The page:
Holons: Turtles All the Way Up, Turtles All the Way Down

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Holon” is a word coined by Arthur Koestler to describe wholes that are simultaneously parts of other greater wholes (a whole atom is also part of a whole molecule, which is part of a whole cell, etc.)

There is an old joke about a King who goes to a Wiseperson and asks how is it that the Earth doesn’t fall down?

The Wiseperson replies, ‘The Earth is resting on a lion.’

‘On what, then, is the lion resting?’

‘The lion is resting on an elephant.’

‘On what is the elephant resting?’

‘The elephant is resting on a turtle.’

‘On what is the…’

‘You can stop right there, your Majesty. It’s turtles all the way down.’

Turtles all the way down, turtles all the way up. This crucial insight into the nature of evolution reconciles much of the debate that has existed for centuries between atomists, who consider the fundamental parts of the universe as ultimately real, and the wholists, who see reality as a mere echo of the living whole of the universe. Neither argument is wrong, per se, though neither is quite right either. There is no fundamental part, no “bottom floor” which the entire universe can be reduced to in any meaningful way. Nor is there a single universal whole to which all of reality aspires—there are only whole/parts, or holons (a term coined by Arthur Koestler), spiraling infinitely in both directions. Whole atoms are part of whole molecules, which are part of whole cells, which are part of whole organisms, et cetera, ad infinitum. Even the totality of this present moment becomes a part of the following moment—turtles begetting turtles forever, stretching from the Big Bang to Eternity.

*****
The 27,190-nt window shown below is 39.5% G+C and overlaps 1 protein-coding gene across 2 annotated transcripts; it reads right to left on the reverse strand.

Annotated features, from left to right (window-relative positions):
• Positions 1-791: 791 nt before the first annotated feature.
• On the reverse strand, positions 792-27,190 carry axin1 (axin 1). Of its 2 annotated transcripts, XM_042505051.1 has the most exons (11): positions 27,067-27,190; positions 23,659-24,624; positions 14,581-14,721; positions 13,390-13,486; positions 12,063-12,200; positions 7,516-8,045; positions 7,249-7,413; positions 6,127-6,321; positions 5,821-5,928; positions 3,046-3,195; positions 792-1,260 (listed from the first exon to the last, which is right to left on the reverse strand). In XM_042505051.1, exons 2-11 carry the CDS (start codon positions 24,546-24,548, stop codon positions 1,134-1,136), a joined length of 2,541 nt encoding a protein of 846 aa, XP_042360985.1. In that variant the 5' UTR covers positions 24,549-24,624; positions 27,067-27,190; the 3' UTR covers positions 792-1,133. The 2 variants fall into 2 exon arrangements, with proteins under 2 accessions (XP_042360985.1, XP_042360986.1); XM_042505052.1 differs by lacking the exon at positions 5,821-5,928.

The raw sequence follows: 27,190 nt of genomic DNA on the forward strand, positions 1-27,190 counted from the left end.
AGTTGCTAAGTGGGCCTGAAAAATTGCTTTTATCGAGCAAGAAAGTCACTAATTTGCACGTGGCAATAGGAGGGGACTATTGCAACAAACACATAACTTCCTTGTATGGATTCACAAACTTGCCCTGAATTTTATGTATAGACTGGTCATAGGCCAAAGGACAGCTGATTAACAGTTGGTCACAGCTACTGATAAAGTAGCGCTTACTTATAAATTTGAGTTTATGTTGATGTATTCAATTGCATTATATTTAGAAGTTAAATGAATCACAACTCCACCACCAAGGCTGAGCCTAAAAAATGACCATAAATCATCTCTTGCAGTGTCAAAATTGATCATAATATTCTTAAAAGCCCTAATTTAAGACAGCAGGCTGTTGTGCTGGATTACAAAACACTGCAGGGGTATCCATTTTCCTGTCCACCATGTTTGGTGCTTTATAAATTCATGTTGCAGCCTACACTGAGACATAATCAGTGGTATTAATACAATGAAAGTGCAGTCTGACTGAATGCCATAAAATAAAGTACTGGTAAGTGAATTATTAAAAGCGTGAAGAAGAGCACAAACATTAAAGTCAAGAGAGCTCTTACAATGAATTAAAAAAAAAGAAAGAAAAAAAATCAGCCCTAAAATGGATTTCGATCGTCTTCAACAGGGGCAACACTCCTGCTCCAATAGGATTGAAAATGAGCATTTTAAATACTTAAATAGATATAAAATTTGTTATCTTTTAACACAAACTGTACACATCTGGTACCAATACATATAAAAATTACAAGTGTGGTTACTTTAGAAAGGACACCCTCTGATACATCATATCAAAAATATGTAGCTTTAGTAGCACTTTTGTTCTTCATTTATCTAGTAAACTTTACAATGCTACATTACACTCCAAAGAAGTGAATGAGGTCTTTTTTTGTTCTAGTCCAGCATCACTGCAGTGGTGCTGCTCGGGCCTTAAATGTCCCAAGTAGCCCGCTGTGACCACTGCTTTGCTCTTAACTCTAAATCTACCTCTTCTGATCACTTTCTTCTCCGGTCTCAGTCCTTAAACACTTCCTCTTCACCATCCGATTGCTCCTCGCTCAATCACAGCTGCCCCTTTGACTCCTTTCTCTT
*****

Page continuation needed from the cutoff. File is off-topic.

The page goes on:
From The Ken Wilber Biography Series

Ken Wilber

About Ken Wilber

Ken Wilber is a preeminent scholar of the Integral stage of human development. He is an internationally acknowledged leader, founder of Integral Institute, and co-founder of Integral Life. Ken is the originator of arguably the first truly comprehensive or integrative world philosophy, aptly named “Integral Theory”.

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